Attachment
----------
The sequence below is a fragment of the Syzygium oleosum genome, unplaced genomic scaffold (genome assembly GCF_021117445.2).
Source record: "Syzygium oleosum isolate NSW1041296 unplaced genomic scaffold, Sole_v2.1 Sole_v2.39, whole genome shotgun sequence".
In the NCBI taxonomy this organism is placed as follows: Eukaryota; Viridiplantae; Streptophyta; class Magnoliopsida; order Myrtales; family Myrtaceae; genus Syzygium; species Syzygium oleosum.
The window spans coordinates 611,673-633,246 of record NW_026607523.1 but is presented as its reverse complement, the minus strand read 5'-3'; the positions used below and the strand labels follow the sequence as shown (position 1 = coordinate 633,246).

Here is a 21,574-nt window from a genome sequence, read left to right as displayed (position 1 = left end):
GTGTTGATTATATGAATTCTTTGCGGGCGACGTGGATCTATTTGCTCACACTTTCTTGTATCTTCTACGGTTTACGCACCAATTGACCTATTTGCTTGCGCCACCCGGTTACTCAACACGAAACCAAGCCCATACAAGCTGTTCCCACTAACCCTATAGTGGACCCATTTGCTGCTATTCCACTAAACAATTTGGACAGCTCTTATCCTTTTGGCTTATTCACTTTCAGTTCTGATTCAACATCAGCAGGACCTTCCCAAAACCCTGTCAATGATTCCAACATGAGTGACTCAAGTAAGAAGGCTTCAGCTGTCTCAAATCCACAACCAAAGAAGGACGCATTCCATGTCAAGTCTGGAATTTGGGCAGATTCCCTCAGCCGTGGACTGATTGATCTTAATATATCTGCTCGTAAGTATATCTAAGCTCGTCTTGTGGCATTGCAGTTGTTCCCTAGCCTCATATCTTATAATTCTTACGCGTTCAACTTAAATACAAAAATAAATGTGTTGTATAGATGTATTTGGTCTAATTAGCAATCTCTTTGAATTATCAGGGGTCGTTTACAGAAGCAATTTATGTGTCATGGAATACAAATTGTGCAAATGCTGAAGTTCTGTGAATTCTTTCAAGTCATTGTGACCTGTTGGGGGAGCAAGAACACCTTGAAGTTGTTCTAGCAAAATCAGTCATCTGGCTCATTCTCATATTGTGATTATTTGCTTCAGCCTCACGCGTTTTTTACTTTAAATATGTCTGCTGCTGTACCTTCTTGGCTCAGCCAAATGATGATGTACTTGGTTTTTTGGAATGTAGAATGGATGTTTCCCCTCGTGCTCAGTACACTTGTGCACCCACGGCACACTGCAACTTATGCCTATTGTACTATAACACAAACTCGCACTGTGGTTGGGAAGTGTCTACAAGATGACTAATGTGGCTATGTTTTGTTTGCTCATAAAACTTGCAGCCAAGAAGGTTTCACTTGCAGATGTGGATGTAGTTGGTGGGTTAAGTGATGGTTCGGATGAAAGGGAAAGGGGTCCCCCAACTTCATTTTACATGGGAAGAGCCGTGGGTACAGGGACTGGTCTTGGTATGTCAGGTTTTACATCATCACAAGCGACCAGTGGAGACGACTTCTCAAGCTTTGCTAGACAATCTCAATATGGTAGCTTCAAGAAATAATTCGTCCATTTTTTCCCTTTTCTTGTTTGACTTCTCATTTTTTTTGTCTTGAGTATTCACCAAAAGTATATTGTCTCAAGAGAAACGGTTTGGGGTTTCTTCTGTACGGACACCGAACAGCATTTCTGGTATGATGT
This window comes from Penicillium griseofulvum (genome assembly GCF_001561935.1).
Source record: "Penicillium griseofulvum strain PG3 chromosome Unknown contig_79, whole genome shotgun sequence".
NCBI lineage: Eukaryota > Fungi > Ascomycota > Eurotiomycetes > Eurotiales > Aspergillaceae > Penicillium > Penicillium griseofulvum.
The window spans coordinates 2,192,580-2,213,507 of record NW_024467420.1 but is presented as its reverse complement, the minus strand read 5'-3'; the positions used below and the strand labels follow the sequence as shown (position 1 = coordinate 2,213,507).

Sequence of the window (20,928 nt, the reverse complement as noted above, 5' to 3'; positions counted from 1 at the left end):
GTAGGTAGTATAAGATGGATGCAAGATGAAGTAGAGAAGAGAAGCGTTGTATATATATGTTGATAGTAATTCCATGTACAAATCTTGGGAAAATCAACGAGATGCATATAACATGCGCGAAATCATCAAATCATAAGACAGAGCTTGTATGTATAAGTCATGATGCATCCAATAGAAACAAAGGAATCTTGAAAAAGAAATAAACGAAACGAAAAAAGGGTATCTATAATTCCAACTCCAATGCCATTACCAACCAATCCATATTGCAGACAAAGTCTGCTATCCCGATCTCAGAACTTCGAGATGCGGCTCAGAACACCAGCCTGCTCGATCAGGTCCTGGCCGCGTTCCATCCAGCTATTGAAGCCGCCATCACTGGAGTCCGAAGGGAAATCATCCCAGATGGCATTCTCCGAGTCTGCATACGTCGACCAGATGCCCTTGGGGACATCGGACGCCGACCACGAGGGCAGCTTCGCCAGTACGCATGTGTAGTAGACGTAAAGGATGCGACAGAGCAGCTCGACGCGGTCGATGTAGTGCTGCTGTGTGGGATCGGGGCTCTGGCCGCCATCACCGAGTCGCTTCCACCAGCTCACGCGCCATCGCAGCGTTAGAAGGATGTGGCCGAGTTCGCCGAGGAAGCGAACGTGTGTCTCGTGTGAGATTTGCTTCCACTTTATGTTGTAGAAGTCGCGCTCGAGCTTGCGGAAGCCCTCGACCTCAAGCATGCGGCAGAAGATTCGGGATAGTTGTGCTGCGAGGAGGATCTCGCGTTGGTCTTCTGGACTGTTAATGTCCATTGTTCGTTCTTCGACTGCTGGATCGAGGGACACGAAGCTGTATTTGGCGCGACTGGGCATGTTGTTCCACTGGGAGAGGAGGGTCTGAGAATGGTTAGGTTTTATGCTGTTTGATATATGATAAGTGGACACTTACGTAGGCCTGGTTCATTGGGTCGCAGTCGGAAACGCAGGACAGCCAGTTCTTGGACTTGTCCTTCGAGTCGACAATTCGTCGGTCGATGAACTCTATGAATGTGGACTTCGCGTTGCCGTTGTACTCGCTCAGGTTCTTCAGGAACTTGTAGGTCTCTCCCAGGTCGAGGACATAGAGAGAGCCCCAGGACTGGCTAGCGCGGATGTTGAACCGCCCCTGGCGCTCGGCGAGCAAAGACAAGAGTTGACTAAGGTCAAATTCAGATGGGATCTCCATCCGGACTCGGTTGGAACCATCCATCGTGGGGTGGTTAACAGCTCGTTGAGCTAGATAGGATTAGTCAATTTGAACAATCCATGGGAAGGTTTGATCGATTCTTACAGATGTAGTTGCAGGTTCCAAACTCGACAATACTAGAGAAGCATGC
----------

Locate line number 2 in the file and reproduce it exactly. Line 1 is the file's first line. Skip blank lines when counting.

Source record: "Syzygium oleosum isolate NSW1041296 unplaced genomic scaffold, Sole_v2.1 Sole_v2.39, whole genome shotgun sequence".